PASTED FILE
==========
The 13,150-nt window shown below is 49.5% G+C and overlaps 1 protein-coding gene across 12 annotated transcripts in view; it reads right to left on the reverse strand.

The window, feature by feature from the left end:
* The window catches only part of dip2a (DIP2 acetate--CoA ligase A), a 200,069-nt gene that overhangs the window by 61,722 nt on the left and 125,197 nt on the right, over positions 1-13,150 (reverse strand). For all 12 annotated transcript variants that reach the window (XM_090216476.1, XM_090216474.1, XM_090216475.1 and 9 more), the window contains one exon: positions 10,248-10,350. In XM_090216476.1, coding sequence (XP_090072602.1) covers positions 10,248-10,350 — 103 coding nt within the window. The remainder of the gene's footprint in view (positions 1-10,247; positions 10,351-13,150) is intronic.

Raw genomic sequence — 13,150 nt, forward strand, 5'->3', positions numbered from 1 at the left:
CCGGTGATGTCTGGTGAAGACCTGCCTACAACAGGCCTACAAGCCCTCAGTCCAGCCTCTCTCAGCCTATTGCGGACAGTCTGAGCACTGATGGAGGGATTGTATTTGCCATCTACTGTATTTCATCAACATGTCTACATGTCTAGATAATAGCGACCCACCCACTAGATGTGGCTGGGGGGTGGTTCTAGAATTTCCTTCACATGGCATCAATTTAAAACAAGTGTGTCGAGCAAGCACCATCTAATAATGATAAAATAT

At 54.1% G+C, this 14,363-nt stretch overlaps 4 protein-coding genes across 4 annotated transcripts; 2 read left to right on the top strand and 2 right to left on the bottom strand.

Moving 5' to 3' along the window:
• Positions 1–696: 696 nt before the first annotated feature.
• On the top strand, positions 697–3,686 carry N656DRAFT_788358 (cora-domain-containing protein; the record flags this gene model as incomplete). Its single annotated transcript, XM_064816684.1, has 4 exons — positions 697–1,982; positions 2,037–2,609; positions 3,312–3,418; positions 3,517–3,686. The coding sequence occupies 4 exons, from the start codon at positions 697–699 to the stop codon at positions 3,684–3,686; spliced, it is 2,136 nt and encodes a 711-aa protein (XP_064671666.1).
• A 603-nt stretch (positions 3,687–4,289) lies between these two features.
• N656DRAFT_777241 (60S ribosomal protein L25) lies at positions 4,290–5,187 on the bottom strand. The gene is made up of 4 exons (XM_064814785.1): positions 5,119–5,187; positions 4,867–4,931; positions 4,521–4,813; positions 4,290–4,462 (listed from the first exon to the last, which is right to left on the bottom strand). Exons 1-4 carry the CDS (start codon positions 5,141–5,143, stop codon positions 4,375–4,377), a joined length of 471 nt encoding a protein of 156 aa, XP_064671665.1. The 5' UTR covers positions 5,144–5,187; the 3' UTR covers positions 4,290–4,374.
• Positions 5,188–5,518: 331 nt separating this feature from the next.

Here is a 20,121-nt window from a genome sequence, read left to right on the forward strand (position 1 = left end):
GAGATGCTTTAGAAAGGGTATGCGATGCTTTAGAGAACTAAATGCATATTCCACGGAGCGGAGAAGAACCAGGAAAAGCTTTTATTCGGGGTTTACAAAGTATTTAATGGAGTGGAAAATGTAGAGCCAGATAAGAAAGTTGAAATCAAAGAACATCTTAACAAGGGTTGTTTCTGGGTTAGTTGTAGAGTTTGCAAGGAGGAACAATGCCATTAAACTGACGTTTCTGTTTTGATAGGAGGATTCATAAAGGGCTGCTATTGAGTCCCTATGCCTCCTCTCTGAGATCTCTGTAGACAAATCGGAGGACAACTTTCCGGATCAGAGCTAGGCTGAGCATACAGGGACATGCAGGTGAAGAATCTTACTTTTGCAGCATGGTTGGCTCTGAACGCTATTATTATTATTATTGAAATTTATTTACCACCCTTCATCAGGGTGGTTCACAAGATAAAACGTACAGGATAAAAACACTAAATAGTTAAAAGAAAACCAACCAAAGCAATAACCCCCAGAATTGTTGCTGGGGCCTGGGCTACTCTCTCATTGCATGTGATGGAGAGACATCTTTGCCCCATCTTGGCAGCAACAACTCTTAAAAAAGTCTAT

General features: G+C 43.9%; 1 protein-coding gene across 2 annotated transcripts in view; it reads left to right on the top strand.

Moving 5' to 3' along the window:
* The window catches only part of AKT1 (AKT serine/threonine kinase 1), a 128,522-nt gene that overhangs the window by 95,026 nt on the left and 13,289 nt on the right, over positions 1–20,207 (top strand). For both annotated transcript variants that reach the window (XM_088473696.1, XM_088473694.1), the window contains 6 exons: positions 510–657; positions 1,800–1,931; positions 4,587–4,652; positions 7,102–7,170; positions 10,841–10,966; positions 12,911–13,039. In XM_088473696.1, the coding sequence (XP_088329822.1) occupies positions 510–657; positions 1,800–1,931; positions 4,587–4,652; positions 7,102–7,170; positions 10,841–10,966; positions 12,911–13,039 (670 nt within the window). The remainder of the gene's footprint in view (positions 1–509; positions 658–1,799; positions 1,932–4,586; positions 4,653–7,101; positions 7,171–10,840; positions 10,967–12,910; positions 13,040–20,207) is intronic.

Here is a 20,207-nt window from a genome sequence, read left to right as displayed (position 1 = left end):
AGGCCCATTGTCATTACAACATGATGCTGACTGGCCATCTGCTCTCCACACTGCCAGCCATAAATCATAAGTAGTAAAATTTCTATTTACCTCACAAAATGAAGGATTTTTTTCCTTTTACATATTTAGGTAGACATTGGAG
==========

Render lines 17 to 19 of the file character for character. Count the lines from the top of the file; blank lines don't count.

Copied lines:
* The window catches only part of AKT1 (AKT serine/threonine kinase 1), a 128,522-nt gene that overhangs the window by 95,026 nt on the left and 13,289 nt on the right, over positions 1–20,207 (top strand). For both annotated transcript variants that reach the window (XM_088473696.1, XM_088473694.1), the window contains 6 exons: positions 510–657; positions 1,800–1,931; positions 4,587–4,652; positions 7,102–7,170; positions 10,841–10,966; positions 12,911–13,039. In XM_088473696.1, the coding sequence (XP_088329822.1) occupies positions 510–657; positions 1,800–1,931; positions 4,587–4,652; positions 7,102–7,170; positions 10,841–10,966; positions 12,911–13,039 (670 nt within the window). The remainder of the gene's footprint in view (positions 1–509; positions 658–1,799; positions 1,932–4,586; positions 4,653–7,101; positions 7,171–10,840; positions 10,967–12,910; positions 13,040–20,207) is intronic.

Here is a 20,207-nt window from a genome sequence, read left to right as displayed (position 1 = left end):
AGGCCCATTGTCATTACAACATGATGCTGACTGGCCATCTGCTCTCCACACTGCCAGCCATAAATCATAAGTAGTAAAATTTCTATTTACCTCACAAAATGAAGGATTTTTTTCCTTTTACATATTTAGGTAGACATTGGAG